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15 February 2010 - Landmark agreement to conserve migratory sharks comes into force      

Landmark agreement to conserve migratory sharks comes into force                                                

15th February 2010                  
                                                                                                          

Humane Society International (HSI) today welcomed the agreement late on Friday evening of a landmark international agreement to conserve migratory sharks. The agreement, a Memorandum of Understanding (MoU) for Migratory Sharks under the UN Convention for the Conservation of Migratory Species (CMS), aims to increase international coordination to ensure action is taken to protect migratory sharks. Migratory sharks are inherently vulnerable to a number of threats, particularly fishing activities and trade. Coordinated international action is required in order to address these threats and work to improve species’ conservation status.

HSI welcomes this exciting new agreement which we believe has the potential to help address the threats posed to the world’s migratory sharks” said Alexia Wellbelove of Humane Society International. “However in order to address these threats, Governments must implement the actions as set out in the agreement and the Conservation Plan currently in draft. HSI looks forward to working with the Australian Government towards concerted conservation action on migratory sharks in Australian waters and beyond, and we hope that Australia will act quickly to become a party to this landmark agreement.”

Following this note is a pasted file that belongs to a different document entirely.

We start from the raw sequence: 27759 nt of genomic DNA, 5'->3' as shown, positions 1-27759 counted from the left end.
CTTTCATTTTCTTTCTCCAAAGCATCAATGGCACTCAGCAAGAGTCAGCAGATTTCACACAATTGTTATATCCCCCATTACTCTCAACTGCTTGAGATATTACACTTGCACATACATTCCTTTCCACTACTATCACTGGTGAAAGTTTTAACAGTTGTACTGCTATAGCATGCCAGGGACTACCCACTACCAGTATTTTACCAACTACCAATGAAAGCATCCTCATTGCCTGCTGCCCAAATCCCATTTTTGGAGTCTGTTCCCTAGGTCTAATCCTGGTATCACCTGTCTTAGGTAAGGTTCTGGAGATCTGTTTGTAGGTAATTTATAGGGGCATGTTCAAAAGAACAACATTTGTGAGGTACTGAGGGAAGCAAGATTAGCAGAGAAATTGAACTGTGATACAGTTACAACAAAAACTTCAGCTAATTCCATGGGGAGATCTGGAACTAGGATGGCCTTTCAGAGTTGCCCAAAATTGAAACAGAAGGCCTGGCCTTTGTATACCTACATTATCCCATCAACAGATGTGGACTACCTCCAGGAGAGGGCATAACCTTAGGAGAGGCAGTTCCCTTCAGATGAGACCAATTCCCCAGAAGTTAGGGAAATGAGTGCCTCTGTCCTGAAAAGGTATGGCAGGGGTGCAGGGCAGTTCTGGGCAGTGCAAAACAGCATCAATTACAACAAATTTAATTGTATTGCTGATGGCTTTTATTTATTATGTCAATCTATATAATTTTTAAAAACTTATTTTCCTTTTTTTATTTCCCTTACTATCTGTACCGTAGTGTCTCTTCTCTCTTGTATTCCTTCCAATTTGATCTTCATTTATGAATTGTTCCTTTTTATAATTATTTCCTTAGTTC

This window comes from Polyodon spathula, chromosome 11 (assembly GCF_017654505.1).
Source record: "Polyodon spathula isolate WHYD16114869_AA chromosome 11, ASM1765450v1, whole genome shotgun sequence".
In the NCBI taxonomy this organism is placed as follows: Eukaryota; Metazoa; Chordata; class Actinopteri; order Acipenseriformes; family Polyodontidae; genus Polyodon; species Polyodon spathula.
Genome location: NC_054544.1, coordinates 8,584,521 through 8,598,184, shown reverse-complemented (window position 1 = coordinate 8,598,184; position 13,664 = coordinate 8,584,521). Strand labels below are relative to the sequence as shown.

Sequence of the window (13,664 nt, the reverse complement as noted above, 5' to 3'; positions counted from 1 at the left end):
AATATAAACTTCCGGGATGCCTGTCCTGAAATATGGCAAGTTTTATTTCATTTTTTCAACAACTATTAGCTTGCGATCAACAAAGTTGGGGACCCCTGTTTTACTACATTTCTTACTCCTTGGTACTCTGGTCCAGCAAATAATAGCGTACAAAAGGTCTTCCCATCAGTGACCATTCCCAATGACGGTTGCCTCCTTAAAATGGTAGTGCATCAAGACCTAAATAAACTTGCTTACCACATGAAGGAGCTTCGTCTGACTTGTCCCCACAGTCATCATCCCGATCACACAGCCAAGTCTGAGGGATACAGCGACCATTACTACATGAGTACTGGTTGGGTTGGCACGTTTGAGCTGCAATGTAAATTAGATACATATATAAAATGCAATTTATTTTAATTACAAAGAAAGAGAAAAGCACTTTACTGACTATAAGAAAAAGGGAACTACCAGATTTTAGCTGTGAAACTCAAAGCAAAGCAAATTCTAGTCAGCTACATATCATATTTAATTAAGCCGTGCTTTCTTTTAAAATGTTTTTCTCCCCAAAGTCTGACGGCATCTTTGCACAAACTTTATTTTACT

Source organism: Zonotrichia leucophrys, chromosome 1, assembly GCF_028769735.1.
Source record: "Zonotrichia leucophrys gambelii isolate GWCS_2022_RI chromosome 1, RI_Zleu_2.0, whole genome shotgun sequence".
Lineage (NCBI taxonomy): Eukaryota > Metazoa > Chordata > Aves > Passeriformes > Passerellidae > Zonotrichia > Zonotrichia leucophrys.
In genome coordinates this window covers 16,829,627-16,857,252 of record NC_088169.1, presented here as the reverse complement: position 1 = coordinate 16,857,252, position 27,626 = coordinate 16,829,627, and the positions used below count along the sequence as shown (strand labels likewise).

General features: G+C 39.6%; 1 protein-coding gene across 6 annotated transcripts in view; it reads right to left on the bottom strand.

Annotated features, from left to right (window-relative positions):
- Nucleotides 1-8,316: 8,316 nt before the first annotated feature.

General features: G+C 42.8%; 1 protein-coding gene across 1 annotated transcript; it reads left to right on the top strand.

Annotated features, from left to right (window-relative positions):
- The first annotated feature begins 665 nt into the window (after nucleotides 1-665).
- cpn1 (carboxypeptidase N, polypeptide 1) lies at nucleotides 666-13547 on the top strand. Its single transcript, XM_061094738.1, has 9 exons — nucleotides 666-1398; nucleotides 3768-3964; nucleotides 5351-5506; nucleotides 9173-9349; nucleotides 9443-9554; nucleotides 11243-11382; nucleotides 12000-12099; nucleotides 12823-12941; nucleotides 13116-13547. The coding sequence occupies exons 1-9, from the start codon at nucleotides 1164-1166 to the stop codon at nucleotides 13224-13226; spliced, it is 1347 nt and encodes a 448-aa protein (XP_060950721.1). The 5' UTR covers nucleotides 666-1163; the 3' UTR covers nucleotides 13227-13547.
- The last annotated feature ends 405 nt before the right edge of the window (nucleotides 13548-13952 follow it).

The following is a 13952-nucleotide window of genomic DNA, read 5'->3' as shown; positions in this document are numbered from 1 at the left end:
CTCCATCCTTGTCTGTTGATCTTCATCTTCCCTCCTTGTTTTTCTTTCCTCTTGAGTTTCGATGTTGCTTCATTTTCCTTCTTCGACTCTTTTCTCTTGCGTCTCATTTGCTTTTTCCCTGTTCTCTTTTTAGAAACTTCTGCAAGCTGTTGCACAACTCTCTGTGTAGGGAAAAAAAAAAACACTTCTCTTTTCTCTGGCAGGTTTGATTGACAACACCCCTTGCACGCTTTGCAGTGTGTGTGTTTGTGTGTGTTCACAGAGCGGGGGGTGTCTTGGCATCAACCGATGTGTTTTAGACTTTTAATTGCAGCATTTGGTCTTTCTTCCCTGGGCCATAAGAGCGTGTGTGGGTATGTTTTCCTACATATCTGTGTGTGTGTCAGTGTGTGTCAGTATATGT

The MoU was finalised at a meeting in Manila, and officially came into force when 10 countries signed on including the Philippines, Palau, Costa Rica, the US, Senegal, Togo, Congo, Guinea, Ghana and Liberia. It is a non-binding agreement which covers the 7 species of migratory shark which are currently listed on the CMS Appendices – whale, basking, great white, porbeagle, northern hemisphere population of spiny dogfish, longfin mako and shortfin mako sharks.

Australia’s representative was active at the meeting overseeing an important working group at the meeting which succeeded in getting consensus on one of the major issues still to be resolved under this international agreement – which species were to be covered by the agreement.  HSI representatives at the meeting, from our Australian and US offices, worked hard in the margins of the meeting to ensure that there was strong support for the inclusion of all seven species of shark currently on the CMS Appendices.  These sharks are the great white, basking, whale, porbeagle, shortfin mako, longfin mako, and spiny dogfish (Northern hemisphere populations) sharks.

 





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